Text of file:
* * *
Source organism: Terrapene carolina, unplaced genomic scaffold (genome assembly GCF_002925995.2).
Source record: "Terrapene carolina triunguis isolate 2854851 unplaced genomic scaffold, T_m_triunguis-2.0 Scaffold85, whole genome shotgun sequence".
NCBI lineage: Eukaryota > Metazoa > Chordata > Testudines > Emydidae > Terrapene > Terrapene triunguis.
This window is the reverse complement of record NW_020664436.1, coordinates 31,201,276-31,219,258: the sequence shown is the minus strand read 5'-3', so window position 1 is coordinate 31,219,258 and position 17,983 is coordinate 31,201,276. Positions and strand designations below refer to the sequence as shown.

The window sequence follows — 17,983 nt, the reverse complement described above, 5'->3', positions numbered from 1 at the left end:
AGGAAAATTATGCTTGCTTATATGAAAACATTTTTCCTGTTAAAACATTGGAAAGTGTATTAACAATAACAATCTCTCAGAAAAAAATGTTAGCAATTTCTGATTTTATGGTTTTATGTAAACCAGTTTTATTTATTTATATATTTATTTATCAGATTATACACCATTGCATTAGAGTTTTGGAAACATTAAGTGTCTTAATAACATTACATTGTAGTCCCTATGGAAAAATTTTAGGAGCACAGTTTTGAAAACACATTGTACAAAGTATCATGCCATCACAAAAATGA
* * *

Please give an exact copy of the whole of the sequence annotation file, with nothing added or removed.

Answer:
Source organism: Terrapene carolina, unplaced genomic scaffold (genome assembly GCF_002925995.2).
Source record: "Terrapene carolina triunguis isolate 2854851 unplaced genomic scaffold, T_m_triunguis-2.0 Scaffold85, whole genome shotgun sequence".
NCBI lineage: Eukaryota > Metazoa > Chordata > Testudines > Emydidae > Terrapene > Terrapene triunguis.
This window is the reverse complement of record NW_020664436.1, coordinates 31,201,276-31,219,258: the sequence shown is the minus strand read 5'-3', so window position 1 is coordinate 31,219,258 and position 17,983 is coordinate 31,201,276. Positions and strand designations below refer to the sequence as shown.

The window sequence follows — 17,983 nt, the reverse complement described above, 5'->3', positions numbered from 1 at the left end:
AGGAAAATTATGCTTGCTTATATGAAAACATTTTTCCTGTTAAAACATTGGAAAGTGTATTAACAATAACAATCTCTCAGAAAAAAATGTTAGCAATTTCTGATTTTATGGTTTTATGTAAACCAGTTTTATTTATTTATATATTTATTTATCAGATTATACACCATTGCATTAGAGTTTTGGAAACATTAAGTGTCTTAATAACATTACATTGTAGTCCCTATGGAAAAATTTTAGGAGCACAGTTTTGAAAACACATTGTACAAAGTATCATGCCATCACAAAAATGA